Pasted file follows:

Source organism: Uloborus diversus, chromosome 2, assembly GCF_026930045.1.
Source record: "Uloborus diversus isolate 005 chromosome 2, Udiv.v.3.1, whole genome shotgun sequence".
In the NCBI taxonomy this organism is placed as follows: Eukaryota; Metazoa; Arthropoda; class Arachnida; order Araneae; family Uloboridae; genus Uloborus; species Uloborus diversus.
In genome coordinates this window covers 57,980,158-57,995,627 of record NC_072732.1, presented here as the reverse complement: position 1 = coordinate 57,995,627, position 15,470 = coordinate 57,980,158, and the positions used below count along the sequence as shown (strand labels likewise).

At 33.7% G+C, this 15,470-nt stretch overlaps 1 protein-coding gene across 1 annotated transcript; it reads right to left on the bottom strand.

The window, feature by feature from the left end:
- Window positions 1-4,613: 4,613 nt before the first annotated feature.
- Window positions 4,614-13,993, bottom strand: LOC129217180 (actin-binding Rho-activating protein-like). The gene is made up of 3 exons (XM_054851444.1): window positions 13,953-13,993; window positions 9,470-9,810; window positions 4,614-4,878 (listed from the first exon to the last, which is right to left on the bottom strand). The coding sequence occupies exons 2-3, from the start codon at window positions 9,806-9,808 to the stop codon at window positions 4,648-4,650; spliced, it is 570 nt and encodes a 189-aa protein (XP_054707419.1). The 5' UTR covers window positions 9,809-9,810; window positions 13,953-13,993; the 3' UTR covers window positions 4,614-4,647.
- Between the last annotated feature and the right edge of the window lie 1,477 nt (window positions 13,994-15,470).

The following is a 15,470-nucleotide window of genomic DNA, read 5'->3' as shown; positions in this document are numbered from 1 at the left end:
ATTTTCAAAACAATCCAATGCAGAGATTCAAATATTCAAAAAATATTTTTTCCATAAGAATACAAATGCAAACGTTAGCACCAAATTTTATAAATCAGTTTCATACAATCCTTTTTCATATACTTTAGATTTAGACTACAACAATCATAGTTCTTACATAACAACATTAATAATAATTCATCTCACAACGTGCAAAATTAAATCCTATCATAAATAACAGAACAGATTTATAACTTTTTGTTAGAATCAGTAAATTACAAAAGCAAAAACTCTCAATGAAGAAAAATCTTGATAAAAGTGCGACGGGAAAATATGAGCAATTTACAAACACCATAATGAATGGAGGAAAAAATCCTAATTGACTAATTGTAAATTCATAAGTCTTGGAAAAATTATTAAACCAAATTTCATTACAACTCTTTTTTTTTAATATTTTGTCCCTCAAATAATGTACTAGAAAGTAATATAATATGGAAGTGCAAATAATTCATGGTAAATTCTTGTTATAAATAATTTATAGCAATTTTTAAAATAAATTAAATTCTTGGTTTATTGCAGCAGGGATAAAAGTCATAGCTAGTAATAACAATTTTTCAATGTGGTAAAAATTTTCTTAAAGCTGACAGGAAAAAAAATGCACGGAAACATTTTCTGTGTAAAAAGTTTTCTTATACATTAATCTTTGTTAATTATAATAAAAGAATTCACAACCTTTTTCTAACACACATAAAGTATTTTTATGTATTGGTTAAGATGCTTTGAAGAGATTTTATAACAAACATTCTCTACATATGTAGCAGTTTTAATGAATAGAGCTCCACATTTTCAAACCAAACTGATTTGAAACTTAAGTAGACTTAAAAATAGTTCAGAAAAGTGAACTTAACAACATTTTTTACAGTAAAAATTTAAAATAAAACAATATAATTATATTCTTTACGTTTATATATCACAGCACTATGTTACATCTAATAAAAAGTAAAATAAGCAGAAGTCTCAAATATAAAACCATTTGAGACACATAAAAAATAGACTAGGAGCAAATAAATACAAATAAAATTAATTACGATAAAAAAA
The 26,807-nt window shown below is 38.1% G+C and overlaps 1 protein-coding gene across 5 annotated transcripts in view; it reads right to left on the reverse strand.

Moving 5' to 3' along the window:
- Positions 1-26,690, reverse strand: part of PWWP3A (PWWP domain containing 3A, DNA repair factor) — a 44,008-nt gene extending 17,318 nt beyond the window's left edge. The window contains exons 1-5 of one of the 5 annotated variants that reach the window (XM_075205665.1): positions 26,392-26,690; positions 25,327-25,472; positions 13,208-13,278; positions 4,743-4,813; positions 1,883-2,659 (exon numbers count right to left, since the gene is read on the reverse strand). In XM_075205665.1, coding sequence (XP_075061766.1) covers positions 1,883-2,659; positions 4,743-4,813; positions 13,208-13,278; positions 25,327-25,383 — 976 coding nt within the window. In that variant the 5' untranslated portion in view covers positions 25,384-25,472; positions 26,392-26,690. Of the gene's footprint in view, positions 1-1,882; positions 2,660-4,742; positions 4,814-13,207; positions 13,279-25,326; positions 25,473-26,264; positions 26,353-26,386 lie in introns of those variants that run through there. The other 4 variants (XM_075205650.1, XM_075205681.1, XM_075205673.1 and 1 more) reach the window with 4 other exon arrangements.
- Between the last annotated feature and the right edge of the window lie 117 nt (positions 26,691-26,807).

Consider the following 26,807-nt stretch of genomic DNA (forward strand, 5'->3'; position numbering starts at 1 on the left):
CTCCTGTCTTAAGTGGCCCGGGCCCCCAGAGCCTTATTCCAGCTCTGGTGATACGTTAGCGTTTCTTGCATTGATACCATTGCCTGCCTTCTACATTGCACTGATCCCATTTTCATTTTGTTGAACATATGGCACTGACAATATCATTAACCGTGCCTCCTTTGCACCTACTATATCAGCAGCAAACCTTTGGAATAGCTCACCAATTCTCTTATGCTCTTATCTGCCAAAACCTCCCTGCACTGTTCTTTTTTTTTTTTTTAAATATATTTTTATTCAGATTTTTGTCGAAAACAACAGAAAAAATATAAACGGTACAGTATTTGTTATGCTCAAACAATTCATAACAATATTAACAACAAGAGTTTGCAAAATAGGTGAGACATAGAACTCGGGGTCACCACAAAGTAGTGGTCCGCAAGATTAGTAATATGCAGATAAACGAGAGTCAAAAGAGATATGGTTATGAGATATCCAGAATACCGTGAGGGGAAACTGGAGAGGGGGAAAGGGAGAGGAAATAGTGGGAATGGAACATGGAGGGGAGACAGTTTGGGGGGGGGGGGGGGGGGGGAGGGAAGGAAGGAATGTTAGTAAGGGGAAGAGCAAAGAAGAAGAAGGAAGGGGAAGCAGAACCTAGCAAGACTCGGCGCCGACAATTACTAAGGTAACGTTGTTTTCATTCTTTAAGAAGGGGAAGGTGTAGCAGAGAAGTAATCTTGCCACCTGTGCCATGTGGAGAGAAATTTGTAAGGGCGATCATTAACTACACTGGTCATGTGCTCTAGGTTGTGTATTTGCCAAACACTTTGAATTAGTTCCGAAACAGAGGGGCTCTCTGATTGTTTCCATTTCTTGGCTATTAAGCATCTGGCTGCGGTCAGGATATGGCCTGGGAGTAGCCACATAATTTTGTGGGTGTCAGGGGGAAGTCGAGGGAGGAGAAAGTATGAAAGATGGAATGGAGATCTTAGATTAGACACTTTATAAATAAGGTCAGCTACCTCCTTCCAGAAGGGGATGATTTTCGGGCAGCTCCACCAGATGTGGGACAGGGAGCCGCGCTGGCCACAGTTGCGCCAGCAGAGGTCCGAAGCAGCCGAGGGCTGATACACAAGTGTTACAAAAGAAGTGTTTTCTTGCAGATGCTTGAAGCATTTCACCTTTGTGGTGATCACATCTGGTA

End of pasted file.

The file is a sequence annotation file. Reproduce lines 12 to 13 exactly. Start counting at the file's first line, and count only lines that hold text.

The 26,807-nt window shown below is 38.1% G+C and overlaps 1 protein-coding gene across 5 annotated transcripts in view; it reads right to left on the reverse strand.

Moving 5' to 3' along the window: